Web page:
In conclusion, LPS reduces atherosclerotic plaque burden and thus improves AS by lipid profiles regulation and anti-inflammation. Since all the ingredients of the formula are available in health food stores, LPS may act as a functional food to inhibit AS development and provide effective protection for CVD.



    Analysis of variance




    Cardiovascular diseases


    Granulocyte-Macrophage Colony Stimulating Factor


    high-density lipoprotein cholesterol


    High fat diet


    Interferon γ




    Low density lipoprotein cholesterol


    LDL Oxidative modification


    Lipingshu capsule


    Regulated on activation, normal T cell expressed and secreted


    Total cholesterol


    Traditional Chinese Medicine




    Tumour necrosis factor alpha



    We would like to thank Xiaoming Zhou for his advice during histopathological examination.


    This work was supported by Major Project of Technology Innovation Program of Hubei Province, China (2017ABA144) and Agricultural Science and Technology Innovation Project of Chinese Academy of Agricultural Sciences (CAAS-ASTIP-2013-OCRI).

    Availability of data and materials

    The datasets supporting the conclusions of this article are included within the article.

    Authors’ contributions

    JX and FH designed the overall research experiments. CM, MC, HG, and SR performed the experiments and data analysis. ZX collected and analyzed the references. JX and FH wrote and edited the manuscript. All authors read and approved the final manuscript.

    Ethics approval

    The experiment was approved by the Oil Crops Research Institute Council on Animal Care Committee, Chinese Academy of Agricultural Sciences ([2015] IACUC Number: 0016).

    Consent for publication

    The authors declare that they agree to publish the paper.

    Competing interests

    The authors declare that they have no competing interests.

    Publisher’s Note

    Springer Nature remains neutral with regard to jurisdictional claims in published maps and institutional affiliations.

    Open AccessThis article is distributed under the terms of the Creative Commons Attribution 4.0 International License (, which permits unrestricted use, distribution, and reproduction in any medium, provided you give appropriate credit to the original author(s) and the source, provide a link to the Creative Commons license, and indicate if changes were made. The Creative Commons Public Domain Dedication waiver ( applies to the data made available in this article, unless otherwise stated.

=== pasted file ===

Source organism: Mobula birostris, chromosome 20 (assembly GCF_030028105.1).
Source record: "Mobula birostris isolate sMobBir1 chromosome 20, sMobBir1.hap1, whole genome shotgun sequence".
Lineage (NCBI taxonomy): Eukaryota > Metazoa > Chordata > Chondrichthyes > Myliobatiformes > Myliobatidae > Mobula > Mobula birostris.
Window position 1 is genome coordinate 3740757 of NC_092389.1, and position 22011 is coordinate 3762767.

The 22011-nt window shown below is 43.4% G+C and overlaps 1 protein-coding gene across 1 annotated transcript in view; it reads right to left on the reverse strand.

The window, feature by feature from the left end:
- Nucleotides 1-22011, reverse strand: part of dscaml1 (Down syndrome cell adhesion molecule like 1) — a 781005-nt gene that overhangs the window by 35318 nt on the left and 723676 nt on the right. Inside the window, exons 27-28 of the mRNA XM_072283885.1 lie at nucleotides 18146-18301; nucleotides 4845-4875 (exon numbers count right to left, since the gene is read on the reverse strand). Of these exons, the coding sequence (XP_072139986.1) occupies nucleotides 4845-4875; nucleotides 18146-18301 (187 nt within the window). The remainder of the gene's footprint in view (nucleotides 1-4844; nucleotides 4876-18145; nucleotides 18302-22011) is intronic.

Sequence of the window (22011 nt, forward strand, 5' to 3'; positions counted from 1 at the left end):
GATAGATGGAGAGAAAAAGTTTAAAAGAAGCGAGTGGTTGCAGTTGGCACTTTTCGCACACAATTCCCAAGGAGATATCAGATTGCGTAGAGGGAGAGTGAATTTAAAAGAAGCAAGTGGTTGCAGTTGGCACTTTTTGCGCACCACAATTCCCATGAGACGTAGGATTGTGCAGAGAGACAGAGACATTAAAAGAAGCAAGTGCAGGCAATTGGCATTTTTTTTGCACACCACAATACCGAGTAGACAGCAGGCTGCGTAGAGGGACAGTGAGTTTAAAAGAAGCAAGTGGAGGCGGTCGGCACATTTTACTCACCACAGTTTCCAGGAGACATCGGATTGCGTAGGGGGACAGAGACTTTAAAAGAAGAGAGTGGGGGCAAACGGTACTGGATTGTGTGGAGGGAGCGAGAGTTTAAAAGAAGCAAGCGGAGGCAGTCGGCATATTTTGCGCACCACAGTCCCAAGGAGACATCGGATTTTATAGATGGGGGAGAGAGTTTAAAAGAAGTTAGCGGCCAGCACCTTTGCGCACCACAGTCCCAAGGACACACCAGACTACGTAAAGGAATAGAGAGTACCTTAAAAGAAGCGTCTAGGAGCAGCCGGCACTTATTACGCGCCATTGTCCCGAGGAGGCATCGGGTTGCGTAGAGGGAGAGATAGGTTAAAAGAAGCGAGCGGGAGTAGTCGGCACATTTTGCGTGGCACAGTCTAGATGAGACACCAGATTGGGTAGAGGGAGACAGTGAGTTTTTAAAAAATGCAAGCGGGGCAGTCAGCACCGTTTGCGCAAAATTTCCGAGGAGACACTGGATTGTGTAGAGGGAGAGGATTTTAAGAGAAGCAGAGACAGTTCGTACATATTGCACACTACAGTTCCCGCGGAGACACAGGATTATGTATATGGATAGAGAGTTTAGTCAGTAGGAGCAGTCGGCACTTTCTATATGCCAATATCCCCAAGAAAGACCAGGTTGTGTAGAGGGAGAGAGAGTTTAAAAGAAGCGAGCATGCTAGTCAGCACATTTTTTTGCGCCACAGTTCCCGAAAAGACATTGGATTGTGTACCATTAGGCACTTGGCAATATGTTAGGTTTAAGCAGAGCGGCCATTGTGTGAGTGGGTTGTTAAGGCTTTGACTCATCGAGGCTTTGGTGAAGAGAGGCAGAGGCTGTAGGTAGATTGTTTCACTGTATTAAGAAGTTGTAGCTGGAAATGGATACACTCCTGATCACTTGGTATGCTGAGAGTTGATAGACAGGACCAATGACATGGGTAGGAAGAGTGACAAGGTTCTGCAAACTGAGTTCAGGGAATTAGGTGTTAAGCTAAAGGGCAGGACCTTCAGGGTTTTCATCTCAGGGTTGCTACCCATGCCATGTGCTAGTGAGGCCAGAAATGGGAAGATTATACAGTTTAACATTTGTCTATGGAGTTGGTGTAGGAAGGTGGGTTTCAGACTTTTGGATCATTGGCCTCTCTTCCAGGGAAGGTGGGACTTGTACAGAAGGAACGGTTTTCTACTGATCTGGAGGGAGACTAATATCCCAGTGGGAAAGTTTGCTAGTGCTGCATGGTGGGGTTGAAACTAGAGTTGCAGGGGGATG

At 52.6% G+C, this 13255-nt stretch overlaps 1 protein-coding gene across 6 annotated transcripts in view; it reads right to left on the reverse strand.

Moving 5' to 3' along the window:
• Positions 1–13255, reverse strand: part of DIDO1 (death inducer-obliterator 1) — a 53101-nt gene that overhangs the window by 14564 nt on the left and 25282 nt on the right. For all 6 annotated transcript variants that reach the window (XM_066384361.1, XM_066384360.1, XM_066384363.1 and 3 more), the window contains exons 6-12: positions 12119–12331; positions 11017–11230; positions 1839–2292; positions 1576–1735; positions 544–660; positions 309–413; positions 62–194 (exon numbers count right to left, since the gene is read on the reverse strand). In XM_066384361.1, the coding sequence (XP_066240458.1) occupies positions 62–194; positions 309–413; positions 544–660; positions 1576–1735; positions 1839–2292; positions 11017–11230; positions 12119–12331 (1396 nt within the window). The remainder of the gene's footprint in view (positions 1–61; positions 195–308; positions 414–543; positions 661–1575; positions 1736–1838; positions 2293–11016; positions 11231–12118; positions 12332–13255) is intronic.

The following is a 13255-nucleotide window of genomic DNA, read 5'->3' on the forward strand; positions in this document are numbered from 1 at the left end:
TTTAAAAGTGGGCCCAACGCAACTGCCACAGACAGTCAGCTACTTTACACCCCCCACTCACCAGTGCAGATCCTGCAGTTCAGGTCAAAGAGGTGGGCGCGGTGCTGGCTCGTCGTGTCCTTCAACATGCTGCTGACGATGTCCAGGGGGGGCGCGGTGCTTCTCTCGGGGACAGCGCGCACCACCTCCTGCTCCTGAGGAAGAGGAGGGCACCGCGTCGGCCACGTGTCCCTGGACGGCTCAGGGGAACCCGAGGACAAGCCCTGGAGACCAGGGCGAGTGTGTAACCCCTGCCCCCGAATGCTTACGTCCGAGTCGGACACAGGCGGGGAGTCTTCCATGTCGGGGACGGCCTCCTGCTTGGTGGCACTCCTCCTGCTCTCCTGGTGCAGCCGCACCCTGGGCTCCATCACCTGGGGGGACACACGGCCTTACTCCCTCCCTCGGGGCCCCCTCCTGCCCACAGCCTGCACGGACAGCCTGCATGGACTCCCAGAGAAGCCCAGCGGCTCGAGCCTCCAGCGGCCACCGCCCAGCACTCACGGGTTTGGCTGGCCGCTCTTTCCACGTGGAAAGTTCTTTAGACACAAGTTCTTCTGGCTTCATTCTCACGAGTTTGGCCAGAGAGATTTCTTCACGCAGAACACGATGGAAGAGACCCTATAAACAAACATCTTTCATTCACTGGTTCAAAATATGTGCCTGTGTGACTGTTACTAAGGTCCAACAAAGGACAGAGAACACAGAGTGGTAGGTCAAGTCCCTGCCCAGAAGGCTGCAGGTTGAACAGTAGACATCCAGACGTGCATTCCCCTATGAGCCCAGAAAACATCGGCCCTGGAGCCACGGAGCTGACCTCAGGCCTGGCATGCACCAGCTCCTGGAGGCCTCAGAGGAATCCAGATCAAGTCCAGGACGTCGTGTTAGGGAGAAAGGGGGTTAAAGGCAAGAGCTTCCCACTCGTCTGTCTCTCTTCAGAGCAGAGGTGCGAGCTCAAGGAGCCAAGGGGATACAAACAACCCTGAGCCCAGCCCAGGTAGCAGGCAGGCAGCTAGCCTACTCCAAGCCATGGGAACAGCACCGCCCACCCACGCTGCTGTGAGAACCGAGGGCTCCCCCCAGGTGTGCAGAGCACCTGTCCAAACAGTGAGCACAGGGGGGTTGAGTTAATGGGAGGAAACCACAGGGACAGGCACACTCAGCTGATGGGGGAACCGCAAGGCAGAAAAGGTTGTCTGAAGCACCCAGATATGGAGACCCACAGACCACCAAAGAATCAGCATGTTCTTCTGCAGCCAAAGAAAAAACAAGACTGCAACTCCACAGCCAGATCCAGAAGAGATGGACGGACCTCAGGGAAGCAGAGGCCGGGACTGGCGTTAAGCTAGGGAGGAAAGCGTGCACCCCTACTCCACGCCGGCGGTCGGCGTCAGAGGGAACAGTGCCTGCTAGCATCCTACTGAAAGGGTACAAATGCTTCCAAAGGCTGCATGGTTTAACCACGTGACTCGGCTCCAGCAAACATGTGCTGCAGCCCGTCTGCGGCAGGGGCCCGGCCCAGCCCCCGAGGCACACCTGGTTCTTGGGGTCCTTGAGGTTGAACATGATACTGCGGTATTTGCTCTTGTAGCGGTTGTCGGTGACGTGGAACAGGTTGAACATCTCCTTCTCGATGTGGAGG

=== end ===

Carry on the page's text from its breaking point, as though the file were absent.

Authors’ Affiliations

    Department of Nutriology, Oil Crops Research Institute, Chinese Academy of Agricultural Sciences, 2 Xudong Second Road, Wuhan, 430062, People’s Republic of China
    Hubei Key Laboratory of Lipid Chemistry and Nutrition, Oil Crops Research Institute, Chinese Academy of Agricultural Sciences, 2 Xudong Second Road, Wuhan, 430062, People’s Republic of China
    Key Laboratory of Oilseeds processing, Ministry of Agriculture, 2 Xudong Second Road, Wuhan, 430062, People’s Republic of China
    Department of Nutrition and Food Hygiene, School of Public Health, Medical College, Wuhan University of Science and Technology, No. 2, Huangjiahu Road, Wuhan, 430065, China
    Department of Nutrition and Food HygieneSchool of Public Health, Tongji Medical College, Huazhong University of Science and Technology, 13 Hangkong Road, Wuhan, 430030, People’s Republic of China
    Functional Oil Laboratory Associated by Oil Crops Research Institute, Chinese Academy of Agricultural Sciences and Infinite (China) Co., LTD., 66 Jianzhong Road, Guangzhou, 510665, People’s Republic of China


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    © The Author(s). 2018